Housing outlook

With the strengthening of U.S. employment, economists are feeling more confident about the housing market in the coming two years.

Economists anticipate existing-home sales to increase from 5.25 million units in the first quarter of 2015 from the current level of 5.09 million units. Economists also anticipate home resales to increase more in the second quarter of 2015 to 5.29 million.

Employers added more than 200,000 jobs for the last six straight months in July. This is what is causing economists to having a positive outlook for the housing market. Further, many economists believe that low mortgage rates and improving employment will promote a “gradual growth” in the housing sector.

Analysts of the housing market are forecasting that mortgage rates will increase more slowly than they first thought in May. However, they expect the Federal Reserve to gradually increase its benchmark rate sometime next year. The Fed has held its benchmark interest rate near zero for six years. Economists surveyed anticipate the 30-year fixed-rate mortgage to increase to 5.25% in 2016. This is a slight decrease from the 5.68% average they had expected in the prior survey in May.

According to the Mortgage Bankers Association, the median forecast for the 30-year mortgage rate is 5.25% for 2016, which decreased from 5.68% forecasted in the May survey. To provide more perspective, the 30-year interest rate averaged 4.28% last week. The largest concern of policymakers and economists is inflation. Inflation could spike and cause faster interest rate increases that may adversely impact the real estate market.

First-time buyers are finding it difficult to find entry-level homes in many markets despite available homes sale inventories reportedly being at almost a two-year high. According to Reuters, these buyers are being outbid and are finding affordable inventory scarce. This is being attributed to foreclosures decreasing and investors continuing to purchase with cash low-priced homes to rent.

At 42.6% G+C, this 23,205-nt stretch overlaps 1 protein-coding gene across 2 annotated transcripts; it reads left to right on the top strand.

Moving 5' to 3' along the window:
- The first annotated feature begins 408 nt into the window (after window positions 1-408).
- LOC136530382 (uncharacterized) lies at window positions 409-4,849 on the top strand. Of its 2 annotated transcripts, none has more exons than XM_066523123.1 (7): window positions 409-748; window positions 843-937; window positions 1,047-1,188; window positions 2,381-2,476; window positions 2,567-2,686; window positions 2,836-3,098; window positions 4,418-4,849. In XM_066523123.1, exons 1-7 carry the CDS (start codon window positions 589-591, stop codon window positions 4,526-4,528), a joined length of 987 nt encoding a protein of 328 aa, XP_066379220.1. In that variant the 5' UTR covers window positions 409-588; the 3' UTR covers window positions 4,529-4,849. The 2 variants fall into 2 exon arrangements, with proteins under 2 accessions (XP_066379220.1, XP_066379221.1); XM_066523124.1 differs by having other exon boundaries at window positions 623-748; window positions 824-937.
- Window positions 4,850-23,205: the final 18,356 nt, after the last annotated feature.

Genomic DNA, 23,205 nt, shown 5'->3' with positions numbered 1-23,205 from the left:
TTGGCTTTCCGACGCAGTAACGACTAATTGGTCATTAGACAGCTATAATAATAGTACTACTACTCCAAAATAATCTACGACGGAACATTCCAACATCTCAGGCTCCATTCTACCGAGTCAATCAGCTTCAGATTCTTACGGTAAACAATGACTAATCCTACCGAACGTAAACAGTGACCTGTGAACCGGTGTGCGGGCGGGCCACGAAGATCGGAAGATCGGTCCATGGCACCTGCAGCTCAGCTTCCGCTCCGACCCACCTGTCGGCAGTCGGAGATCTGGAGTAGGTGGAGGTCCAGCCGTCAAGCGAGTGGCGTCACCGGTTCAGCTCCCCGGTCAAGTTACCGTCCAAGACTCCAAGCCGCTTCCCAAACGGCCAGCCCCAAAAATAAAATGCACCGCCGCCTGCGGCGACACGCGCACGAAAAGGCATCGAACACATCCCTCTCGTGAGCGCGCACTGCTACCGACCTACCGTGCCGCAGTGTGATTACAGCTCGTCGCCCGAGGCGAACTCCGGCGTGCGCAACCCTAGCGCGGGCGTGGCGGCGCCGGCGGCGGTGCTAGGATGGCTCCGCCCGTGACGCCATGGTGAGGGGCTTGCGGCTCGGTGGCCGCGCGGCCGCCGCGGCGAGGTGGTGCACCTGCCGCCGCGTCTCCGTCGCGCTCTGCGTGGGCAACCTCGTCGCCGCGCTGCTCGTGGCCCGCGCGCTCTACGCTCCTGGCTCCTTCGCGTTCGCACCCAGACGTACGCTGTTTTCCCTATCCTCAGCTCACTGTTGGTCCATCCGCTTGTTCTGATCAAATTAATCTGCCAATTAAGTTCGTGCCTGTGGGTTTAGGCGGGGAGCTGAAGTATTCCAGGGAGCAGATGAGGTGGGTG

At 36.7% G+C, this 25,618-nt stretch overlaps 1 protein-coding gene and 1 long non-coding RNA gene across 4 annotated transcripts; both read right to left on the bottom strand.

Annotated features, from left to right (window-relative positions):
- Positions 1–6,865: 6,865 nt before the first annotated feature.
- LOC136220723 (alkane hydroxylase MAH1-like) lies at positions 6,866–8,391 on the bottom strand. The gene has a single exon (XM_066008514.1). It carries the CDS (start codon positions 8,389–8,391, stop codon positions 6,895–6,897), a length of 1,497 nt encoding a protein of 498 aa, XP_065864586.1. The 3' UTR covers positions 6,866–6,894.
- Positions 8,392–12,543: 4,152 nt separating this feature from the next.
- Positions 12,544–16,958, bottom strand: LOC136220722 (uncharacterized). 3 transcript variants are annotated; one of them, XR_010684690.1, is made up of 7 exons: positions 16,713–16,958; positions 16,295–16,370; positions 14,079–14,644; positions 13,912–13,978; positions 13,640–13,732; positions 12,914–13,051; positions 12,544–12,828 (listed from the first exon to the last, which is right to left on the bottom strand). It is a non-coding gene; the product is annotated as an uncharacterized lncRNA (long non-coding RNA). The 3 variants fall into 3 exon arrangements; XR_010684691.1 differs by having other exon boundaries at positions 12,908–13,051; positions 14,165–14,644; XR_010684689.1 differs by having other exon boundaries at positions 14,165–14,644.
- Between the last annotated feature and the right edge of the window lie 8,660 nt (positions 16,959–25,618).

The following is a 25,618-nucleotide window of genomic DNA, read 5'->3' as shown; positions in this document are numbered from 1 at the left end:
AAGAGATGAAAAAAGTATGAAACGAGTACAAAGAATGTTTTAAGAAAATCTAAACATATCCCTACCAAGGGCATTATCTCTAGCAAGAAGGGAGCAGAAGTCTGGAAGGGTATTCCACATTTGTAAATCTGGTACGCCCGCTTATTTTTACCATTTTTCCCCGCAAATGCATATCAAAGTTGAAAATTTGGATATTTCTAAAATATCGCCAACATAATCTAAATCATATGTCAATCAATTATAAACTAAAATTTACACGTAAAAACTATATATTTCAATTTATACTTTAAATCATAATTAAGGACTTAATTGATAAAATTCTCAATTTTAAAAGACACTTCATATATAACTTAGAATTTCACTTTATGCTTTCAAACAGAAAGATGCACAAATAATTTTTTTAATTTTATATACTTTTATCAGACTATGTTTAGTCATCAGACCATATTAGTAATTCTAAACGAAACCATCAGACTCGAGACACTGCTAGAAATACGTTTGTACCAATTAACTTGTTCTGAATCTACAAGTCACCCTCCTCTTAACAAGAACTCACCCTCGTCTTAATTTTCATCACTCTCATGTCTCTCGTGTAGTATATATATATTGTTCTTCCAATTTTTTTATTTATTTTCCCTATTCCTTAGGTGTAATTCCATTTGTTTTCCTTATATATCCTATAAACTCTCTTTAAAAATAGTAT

Another challenge is some homeowners still are underwater on their mortgages (meaning they owe more than market value), preventing them from moving and placing their homes on the market.

The number of homes for sale priced below the country’s bottom third of the market dropped 17% in June compared to a year earlier, according to Redfin. This is compared to overall inventories increasing 3% in the middle of the market and 15% in the top price points.

Due to the high demand and limited choices, average list prices on the lower end of the market are increasing, on average, 15% in June as compared to where they were this time last year, according to Redfin. As a result, entry-level buyers are being forced to realign their expectations. First-time buyers accounted for 28% of all sales of existing-owned homes in June.

This is down from a historical average of about 40%, according to the National Association of Realtors. It will take some time (the National Association of Homebuilders anticipates two years) for home builders to meet the need for entry-level homes. First-time buyers are also still encountering financial hurdles when seeking a mortgage, making it difficult to purchase a home.


Mary Ann Clark is a Realtor with Coldwell Banker at 177 West Putnam Avenue in Greenwich. Questions or comments may be emailed to [email protected]

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